A man in a courtroom is led by a police officer.

Courtroom thrillers about prosecutors landing in legal hot water are clearly a popular commodity over at Apple. One of the first big series to launch when the streaming platform did was Defending Jacob, the Chris Evans-fronted crime drama about an assistant DA’s son being charged with murder.

That show proved popular with critics and audiences, so it’s no big surprise that Apple is rolling out something similar in Presumed Innocent. It’s a star-studded crime thriller about a top prosecutor who becomes the chief suspect in the killing of one of his colleagues.

This new mini-series is a fairly stock legal drama that’s not necessarily all that new in terms of what it offers. It is, after all, based on Scott Turow’s 1987 novel, which was turned into the 1990 Harrison Ford-fronted film — but the story itself feels contemporary, with its themes of sexual power dynamics and legal corruption. What it does, it does very well, with a fast-paced story, well-written script, and excellent performances across the board.

What’s Presumed Innocent about?

Presumed Innocent follows top prosecutor Rusty Sabich (a perma-stressed Jake Gyllenhaal) as he investigates the murder of his colleague Carolyn (Renate Reinsve, The Worst Person in the World).

The problem? Rusty was having an affair with Carolyn before she died, and he’s about as unreliable as a narrator can get. Soon, slimy rival prosecutors Nico (O-T Fagbenle) and Tommy (Peter Sarsgaard) are looking at him for the murder. Rusty’s on a desperate quest to try and save his own life while struggling to keep his family together.

Not only is Rusty unreliable, he’s also fairly unpleasant. Even calling him an anti-hero would be a massive stretch. He’s constantly lying to everyone around him while flying off the handle at anyone who gets in his way, long-suffering loved ones included. Gyllenhaal — who has made a career out of playing conflicted characters — relishes this role, leaning into Rusty’s unpleasant mixture of explosive anger, bleary-eyed self-loathing, and ever-present stress while constantly keeping Presumed Innocent’s key mystery front and centre: Is he out to prove his innocence, or is he simply trying to hide his guilt?

A family consisting of a man, woman, teenage boy and teenage girl sit together on a sofa in the semi-dark.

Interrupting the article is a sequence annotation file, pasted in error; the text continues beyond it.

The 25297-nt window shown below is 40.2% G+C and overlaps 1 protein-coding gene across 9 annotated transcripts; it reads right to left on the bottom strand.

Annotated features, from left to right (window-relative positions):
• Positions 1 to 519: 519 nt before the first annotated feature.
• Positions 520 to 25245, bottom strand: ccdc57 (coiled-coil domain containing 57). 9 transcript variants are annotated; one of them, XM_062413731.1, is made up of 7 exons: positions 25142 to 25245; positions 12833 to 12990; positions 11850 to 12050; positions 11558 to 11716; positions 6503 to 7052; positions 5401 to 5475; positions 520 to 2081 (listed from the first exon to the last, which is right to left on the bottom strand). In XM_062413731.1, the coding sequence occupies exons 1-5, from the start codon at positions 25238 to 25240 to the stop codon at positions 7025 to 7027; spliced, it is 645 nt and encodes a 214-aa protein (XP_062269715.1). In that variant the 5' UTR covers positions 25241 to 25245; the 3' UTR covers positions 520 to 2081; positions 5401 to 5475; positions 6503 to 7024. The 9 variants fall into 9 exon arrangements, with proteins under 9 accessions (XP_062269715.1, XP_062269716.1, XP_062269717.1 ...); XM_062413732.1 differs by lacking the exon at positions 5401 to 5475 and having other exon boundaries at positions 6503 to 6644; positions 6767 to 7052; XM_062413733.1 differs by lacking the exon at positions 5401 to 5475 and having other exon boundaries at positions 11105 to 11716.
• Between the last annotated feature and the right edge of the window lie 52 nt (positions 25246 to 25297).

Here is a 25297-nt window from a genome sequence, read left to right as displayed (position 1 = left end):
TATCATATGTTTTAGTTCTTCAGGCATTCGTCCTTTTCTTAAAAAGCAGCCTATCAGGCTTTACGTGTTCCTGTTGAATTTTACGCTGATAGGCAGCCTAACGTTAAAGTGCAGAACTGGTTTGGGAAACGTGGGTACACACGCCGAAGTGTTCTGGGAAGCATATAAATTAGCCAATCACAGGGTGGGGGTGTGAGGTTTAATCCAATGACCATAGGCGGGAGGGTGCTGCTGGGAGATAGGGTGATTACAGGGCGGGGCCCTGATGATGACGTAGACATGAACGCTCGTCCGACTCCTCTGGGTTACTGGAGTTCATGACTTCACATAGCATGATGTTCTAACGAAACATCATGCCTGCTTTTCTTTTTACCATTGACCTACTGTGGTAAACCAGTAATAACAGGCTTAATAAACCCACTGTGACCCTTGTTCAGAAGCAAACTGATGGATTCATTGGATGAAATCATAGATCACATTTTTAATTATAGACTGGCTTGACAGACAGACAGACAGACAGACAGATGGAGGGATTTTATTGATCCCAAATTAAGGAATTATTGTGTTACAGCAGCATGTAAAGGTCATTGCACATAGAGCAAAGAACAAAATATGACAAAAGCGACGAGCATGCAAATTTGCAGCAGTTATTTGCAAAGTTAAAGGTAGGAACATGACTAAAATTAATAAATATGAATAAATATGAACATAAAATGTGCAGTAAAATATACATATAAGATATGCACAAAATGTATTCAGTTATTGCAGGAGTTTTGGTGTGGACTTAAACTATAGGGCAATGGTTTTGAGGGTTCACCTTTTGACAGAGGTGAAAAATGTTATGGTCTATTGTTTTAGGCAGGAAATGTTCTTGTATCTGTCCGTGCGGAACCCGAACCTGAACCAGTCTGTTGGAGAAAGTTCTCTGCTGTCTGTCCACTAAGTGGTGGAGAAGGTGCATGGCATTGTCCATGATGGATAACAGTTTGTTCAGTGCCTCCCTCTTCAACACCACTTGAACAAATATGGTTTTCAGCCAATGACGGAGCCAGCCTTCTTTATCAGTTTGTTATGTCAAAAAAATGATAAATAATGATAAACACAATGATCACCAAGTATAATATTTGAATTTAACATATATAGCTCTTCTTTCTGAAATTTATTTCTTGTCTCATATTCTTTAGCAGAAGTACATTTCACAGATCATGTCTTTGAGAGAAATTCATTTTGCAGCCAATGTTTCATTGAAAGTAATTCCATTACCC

You’ve got to feel sorry for Rusty Sabich’s family.
Credit: Apple TV+

Presumed Innocent is TV at its highest quality.

Presumed Innocent is proof that a TV show is only as strong as the people that put it together. There really are no weak links here. The series is exec produced by J.J. Abrams and Gyllenhaal himself, among others. The showrunner is Big Little Lies creator David E. Kelley, who, alongside Miki Johnson (Ozark) and Sharr White (Palm Royale), delivers a hard-hitting and fast-paced script. (Kelley, who has a J.D. himself, made his name writing and producing TV legal dramas like LA Law and The Practice, so this is his wheelhouse.) Seasoned directors Greg Yaitanes (House of the Dragon) and Anne Sewitsky (Black Mirror) bottle the energy of the story and let the actors shine.

The acting is one of the show’s greatest strengths. In addition to Gyllenhaal’s strong performance, Sarsgaard is perfectly believable as his sleazy rival, and Bill Camp is brilliantly cast as his struggling friend and ally Raymond Horgan. Chase Infiniti and Kingston Rumi Southwick shine as his deeply conflicted children, alternating between wanting to protect their dad and struggling with the very real possibility that he actually did commit this heinous crime. Oscar nominee Ruth Negga (Good Grief, Passing) practically steals the show as Rusty’s wife Barbara, who is doing her best to hold down the anger, fear, and hurt bubbling just below the surface. Barbara is a challenging character, but Negga knocks it out of the park with her performance.

Two lawyers are in a courtroom, one sat behind a table and the other standing in front of it.
Nico and Tommy have Rusty firmly in their crosshairs.
Credit: Apple TV+

Are there any negatives?

Okay, yes: Presumed Innocent isn’t exactly reinventing the wheel. The format is a formulaic one. All the expected twists and red herrings are there, as are the semi-believable case developments and courtroom drama. Coupled with this, there’s the fact that a lot of the characters are pretty difficult to root for — or even like.

Does it matter though, at the end of the day? I would argue no. The formula is only a formula because it works; the central mystery hooks us in, and the twists keep us guessing. Presumed Innocent is undeniably compelling viewing.

How to watch: The first two episodes of Presumed Innocent premiere June 12 on Apple TV+. Episodes air weekly after that.

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